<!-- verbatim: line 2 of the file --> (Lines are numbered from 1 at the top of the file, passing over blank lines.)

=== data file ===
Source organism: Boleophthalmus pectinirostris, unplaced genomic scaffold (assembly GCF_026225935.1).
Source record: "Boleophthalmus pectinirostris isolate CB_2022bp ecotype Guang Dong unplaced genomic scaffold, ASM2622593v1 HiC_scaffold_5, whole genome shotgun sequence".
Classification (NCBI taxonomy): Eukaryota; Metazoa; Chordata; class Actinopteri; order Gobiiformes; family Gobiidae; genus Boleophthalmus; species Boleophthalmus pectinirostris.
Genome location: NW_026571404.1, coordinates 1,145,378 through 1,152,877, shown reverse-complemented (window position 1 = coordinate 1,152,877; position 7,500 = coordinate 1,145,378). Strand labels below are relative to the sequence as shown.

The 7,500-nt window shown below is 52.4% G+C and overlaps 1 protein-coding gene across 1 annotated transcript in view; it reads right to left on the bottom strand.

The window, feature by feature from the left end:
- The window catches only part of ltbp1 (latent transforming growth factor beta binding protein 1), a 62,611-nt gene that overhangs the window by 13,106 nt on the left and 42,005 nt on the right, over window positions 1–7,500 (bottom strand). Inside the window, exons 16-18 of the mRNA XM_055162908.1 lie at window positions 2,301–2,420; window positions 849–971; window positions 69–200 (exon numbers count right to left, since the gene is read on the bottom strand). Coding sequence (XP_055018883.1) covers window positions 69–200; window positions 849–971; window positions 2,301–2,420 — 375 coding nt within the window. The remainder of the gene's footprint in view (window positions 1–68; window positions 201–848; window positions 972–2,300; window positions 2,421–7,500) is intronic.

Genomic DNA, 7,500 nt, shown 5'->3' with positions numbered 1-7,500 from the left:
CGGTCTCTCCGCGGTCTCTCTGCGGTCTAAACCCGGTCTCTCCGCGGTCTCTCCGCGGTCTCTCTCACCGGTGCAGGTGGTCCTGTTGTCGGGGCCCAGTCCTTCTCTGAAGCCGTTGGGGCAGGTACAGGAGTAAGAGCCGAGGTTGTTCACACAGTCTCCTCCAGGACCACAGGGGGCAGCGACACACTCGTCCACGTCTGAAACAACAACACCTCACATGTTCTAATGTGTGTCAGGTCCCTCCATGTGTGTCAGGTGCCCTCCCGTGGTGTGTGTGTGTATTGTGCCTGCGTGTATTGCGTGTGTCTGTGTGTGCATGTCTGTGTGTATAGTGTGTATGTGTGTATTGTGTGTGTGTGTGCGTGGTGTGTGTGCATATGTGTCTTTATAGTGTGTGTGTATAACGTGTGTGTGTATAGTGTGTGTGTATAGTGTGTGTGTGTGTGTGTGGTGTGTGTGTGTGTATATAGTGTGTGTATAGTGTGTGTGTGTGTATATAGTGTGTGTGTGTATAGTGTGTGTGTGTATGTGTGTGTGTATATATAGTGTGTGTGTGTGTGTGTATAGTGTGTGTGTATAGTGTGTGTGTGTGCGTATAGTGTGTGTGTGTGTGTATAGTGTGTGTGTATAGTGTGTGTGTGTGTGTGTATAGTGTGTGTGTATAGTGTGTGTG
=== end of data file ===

Source record: "Boleophthalmus pectinirostris isolate CB_2022bp ecotype Guang Dong unplaced genomic scaffold, ASM2622593v1 HiC_scaffold_5, whole genome shotgun sequence".